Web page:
With the deadline for the U.K. to leave the EU fast approaching, politicians and media commentators are jostling to predict what will happen.

As it stands, however, there can be only a few potential outcomes. One of these, despite the (non-binding) votes and debates in parliament of late, is the very real possibility of the country exiting the EU with “no deal.”

As such, and despite the uncertainty that exists across companies, from the boardroom to the factory floor, it is crucial that organizations understand and prepare for the changes to taxation processes if the U.K. walks away with a “no deal.”

Knowledge is Key

In an unpredictable climate, brown envelopes from the U.K. tax authority, HM Revenue & Customs (“HMRC”), and the trepidation they bring with them, are the last thing that business owners want to land on their desk. This month, however, the collective crinkle of millions of HMRC-branded pieces of paper probably did the opposite.

After months of waiting and uncertainty, the tax authorities finally published details of exactly how the national value-added tax (“VAT”) accounting regime for international trade is going to work, if the U.K. leaves the EU without a deal. It was welcome news, given that since HMRC had kept many businesses waiting since last August, when they initially said a new system would be put in place for companies that traded with their potentially soon-to-be former EU trading partners.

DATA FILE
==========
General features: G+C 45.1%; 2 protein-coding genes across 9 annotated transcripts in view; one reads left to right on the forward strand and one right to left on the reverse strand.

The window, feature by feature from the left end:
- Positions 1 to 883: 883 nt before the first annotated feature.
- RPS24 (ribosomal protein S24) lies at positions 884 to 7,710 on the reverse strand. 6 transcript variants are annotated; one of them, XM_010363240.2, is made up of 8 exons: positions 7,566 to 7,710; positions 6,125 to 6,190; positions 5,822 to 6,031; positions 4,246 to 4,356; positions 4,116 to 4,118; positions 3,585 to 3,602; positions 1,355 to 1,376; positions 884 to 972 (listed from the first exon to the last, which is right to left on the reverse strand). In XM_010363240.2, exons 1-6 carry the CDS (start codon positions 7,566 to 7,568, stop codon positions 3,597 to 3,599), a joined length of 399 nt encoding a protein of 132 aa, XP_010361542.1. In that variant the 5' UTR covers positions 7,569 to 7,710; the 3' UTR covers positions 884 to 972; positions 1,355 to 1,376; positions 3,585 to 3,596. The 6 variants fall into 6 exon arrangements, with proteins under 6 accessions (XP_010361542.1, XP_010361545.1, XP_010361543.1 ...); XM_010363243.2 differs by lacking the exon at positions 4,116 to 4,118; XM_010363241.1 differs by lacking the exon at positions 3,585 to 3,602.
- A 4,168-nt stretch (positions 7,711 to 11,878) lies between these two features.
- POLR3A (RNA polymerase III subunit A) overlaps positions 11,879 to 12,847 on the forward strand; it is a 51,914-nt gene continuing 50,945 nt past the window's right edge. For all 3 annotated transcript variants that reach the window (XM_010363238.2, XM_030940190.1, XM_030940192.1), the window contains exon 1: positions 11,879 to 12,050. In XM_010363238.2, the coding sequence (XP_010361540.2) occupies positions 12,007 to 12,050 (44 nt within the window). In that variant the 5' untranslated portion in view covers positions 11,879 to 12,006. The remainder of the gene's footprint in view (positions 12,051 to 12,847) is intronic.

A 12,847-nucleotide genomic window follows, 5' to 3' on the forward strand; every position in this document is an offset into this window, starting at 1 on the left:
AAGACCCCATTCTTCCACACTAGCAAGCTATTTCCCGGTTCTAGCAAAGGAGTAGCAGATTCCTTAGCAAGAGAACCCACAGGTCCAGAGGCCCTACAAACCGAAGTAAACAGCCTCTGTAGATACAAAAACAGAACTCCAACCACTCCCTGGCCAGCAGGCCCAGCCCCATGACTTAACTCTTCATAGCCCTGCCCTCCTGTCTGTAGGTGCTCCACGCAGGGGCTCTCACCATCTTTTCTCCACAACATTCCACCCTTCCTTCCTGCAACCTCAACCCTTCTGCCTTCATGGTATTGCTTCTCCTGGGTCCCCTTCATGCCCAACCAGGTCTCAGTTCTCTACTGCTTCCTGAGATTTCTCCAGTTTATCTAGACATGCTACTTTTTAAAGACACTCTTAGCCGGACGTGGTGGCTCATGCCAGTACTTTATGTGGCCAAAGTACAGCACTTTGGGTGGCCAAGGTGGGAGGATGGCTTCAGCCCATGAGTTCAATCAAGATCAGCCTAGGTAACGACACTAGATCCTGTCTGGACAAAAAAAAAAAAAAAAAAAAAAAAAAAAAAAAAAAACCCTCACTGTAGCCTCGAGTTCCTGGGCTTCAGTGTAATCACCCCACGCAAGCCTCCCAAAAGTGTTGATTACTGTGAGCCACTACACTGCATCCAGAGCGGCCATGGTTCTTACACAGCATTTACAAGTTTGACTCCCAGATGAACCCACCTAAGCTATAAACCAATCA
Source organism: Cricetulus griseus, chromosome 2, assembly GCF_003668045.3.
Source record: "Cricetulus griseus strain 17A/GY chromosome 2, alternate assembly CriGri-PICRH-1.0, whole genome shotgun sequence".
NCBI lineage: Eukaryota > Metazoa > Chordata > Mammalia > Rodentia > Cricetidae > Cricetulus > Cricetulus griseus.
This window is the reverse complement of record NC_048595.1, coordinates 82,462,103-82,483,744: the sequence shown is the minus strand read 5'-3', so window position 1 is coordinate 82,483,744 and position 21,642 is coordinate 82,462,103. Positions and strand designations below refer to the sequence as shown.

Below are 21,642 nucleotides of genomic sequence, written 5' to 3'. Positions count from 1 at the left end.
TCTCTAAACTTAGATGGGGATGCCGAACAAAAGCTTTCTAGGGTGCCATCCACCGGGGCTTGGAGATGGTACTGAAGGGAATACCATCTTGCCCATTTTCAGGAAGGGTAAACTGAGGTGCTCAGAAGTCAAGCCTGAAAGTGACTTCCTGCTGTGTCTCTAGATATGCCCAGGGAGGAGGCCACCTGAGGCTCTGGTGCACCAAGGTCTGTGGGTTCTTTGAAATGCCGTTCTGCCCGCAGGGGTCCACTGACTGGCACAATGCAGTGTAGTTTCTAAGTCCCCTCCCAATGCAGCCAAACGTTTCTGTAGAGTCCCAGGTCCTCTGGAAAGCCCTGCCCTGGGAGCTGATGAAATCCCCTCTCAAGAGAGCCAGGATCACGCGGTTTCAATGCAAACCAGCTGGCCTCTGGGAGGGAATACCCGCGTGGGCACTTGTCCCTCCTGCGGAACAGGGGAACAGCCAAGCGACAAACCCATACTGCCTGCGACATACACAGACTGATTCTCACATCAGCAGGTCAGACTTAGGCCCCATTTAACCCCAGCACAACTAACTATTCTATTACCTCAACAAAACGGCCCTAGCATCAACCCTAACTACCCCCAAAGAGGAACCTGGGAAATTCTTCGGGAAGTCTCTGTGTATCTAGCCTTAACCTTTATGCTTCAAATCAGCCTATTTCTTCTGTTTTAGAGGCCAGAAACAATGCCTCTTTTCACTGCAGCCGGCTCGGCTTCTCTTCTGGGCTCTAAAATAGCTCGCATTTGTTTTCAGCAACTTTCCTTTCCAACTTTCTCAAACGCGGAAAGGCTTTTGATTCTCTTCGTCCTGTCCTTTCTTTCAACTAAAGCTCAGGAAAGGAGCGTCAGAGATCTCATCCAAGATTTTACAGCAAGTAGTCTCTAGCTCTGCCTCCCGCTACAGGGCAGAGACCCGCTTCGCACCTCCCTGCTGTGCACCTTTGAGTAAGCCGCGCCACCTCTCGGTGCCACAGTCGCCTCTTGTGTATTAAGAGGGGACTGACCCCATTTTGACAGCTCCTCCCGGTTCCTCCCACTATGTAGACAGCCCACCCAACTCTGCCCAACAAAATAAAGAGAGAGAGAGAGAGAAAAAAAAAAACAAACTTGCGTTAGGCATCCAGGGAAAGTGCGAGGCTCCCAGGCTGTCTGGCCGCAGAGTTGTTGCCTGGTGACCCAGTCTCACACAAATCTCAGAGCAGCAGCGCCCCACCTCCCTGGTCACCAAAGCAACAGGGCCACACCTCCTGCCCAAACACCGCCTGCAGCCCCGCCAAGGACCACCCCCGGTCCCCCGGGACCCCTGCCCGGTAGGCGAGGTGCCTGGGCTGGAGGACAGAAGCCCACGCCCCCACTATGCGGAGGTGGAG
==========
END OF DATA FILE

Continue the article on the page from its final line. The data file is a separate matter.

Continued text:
While there is no sugar-coating the fact that levels of anxiety and uncertainty among the U.K.’s business community remain high—after all, these are no ordinary political times—the HMRC guidance on what businesses need to do will have at least provided some clarity, if a no deal is the eventual outcome.